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4 years ago

Yahoo cleaning house, lays some of their mobile apps to rest


I'm not exactly sure how many folks out there use apps from Yahoo but if you're among those that do, you'll want to check the list below. Reason being - Yahoo is laying some of their mobile apps to rest to focus on a whole new set of apps that more so meet users needs. So what apps got the cut?

  • Yahoo! Meme (iPad and iPhone)
  • Yahoo! Mim (iPad)
  • Yahoo! Answers (Android)
  • Yahoo! AppSpot (Android and iPhone)
  • Yahoo! Deals (iPhone)
  • Yahoo! Finance (BlackBerry)
  • Yahoo! Movies (Android)
  • Yahoo! News (Android)
  • Yahoo! Shopping (iPhone)
  • Yahoo! Sketch-a-Search (iPad and iPhone)

That quite a few apps to kill off but from looking at the list, it's looks as though those apps are smaller on the chain and may have a minimal amount of users.

Source: Yahoo; via: Phonescoop

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4 years ago

EFF working to keep jailbreaking legal, wants your help


Jailbreaking or rooting your smartphone is currently "legal" under Digital Millennium Copyright Act, but that exemption is set to expire in 2012.  The EFF (Electronic Frontier Foundation) is looking for help and support to keep it that way, and they would like people to contact the US Copyright office and express their opinion.  They are offering up a handy set of questions and concerns readers can use in their appeal to the copyright office, and have done as much as they can to streamline the process and make it painless, with direct links and a petition.  

The idea behind it all is that once we pay our hard-earned money for our expensive electronic toys, they are ours to do with as we please.  As long as safety regulations are met, and we don't do anything to adversely affect our cellular carrier, we should be able to do anything we wish.  It's a great idea, and it's a shame that this even requires an exemption in the DMCA.

The DMCA has been used against people who hack game consoles, and used against people trafficking cell phones, but has anyone ever been prosecuted for rooting their smartphone?  I've searched the net for a few days, and every time I find something that sounds promising, it ends up being more than just someone jailbreaking their iPad or rooting their Bionic.  Yeah, carriers and manufacturers probably hate it, and we can't blame them, but I don't see a case like HTC vs. Jerry Hildenbrand for rooting his Wildfire S getting much traction in a court of law.  Unfortunately, we can't trust things will stay this way in a world full of companies like Microsoft and Apple.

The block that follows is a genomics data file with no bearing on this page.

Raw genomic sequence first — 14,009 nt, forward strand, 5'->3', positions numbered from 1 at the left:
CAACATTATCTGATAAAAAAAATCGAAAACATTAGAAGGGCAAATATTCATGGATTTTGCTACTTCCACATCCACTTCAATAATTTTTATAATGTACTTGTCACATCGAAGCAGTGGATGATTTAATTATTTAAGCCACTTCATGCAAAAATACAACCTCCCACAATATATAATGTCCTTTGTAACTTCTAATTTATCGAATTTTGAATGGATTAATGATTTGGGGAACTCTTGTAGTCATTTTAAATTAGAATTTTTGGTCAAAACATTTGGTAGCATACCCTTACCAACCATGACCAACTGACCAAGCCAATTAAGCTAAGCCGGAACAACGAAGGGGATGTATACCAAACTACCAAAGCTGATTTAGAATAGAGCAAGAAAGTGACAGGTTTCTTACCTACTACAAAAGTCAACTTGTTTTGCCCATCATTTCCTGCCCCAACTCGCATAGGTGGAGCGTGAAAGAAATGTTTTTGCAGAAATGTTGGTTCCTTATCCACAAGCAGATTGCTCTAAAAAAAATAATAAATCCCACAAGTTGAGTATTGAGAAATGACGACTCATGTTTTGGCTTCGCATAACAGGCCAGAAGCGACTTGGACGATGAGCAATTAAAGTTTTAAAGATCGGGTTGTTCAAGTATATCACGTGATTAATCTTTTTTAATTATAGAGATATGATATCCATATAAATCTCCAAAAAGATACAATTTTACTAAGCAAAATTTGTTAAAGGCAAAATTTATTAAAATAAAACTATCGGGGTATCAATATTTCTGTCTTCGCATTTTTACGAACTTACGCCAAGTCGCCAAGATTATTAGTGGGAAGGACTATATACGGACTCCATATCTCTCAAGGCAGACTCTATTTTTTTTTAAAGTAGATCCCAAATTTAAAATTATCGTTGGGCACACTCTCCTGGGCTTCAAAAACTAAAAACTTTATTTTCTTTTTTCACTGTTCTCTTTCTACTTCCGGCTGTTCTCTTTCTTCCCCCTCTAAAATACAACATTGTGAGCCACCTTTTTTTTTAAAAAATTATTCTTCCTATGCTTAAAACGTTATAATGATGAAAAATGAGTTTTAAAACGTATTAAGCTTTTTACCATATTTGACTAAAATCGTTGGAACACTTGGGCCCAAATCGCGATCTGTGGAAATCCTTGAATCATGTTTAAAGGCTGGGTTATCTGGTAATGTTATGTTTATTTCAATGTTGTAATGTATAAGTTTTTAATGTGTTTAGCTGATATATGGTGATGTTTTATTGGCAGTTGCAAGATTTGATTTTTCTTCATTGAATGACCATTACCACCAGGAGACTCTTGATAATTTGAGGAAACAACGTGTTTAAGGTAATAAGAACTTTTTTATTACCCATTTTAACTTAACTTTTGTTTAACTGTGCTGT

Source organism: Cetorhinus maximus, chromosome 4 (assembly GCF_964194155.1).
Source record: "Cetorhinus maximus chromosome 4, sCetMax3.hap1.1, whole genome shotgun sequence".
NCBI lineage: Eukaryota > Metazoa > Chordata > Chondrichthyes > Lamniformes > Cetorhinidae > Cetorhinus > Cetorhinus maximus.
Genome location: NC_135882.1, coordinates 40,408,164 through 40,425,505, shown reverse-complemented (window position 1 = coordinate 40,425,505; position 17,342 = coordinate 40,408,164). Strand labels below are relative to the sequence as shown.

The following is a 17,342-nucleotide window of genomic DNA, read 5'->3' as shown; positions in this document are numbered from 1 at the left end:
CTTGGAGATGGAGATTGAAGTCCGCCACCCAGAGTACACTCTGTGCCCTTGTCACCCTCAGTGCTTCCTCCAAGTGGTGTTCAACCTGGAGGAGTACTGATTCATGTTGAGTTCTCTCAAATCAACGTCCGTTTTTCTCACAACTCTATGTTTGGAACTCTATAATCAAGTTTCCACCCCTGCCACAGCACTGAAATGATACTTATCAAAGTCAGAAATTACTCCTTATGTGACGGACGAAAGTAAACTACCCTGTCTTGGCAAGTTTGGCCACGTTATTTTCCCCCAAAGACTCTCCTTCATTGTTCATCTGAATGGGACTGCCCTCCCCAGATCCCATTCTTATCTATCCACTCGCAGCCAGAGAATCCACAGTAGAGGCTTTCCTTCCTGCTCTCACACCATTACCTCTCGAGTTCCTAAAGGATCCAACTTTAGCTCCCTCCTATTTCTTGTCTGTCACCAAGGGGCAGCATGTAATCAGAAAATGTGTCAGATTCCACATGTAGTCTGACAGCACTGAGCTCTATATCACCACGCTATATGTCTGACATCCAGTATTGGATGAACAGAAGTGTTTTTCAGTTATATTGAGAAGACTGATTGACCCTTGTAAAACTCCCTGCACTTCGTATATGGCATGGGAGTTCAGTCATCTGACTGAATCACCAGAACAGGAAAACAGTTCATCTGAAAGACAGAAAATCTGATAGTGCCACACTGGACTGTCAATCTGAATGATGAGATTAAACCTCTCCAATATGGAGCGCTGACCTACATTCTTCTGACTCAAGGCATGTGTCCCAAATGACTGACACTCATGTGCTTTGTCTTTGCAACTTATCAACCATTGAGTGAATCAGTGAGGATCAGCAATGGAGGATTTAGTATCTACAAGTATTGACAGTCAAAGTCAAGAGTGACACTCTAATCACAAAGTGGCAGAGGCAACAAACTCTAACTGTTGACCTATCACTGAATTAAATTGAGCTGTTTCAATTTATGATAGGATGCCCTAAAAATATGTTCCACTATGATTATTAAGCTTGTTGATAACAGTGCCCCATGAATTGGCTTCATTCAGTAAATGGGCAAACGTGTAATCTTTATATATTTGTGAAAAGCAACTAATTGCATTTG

It's absolutely ridiculous that we would require some sort of waiver to be allowed to mess up our own hardware.  It's even more ridiculous that carriers and device makers have acted in ways to put the fear of prosecution in us so we want an exemption in the first place.  It's mine.  If you want to tell me what to do with it, you need to pay me for it.  Until then, leave me the hell alone and let me enjoy my toys.

Hit the link below, and do your part to make sure the Copyright Office does the right thing.

EFF: Jailbreaking is not a crime

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4 years ago

'Optimus 3D MAX' branding rumored for next LG 3D phone


Earlier this week we saw reports that LG is preparing a successor to its Optimus 3D smartphone, to be unveiled at next month's Mobile World Congress. The LG CX2, as it's apparently codenamed, was to ship with a 1.2GHz CPU, 4.3-inch 3D WVGA NOVA display and dual 5MP cameras. Leaked renders also appeared, showing a device much thinner than the veritable brick that was the original Optimus 3D.

Today GSM Israel says it's learned from a "very reliable source" that the CX2's official branding will be "Optimus 3D MAX" (spelled the old-fashioned way, with just one X). If true, the new name would fit a device which appears to be more a refinement of last year's Optimus 3D than anything revolutionary.

It's likely we'll see more of the Optimus 3D MAX, or whatever it's called, in just a few weeks time at Mobile World Congress, so stay tuned.

Source: GSM Israel (translated); via: UnwiredView

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4 years ago

Sony Ericsson buyout approved by the European Commission


The European Commission has given Sony the OK to take full control of Sony Ericsson, three months after Sony paid €1.05 billion for Ericsson's share of the partnership.  Along with the entire company, the hefty sum also earned Sony an IP cross-licensing agreement, as well as ownership of five patent families. If you'll recall, upon announcement of the buyout, Sony said that the acquisition was fueled by the need to integrate SE smartphones into its existing network-connected devices, including TVs and tablets. The European Commission's approval is a major stepping stone in the acquisition process, which will likely be finalized in the coming weeks.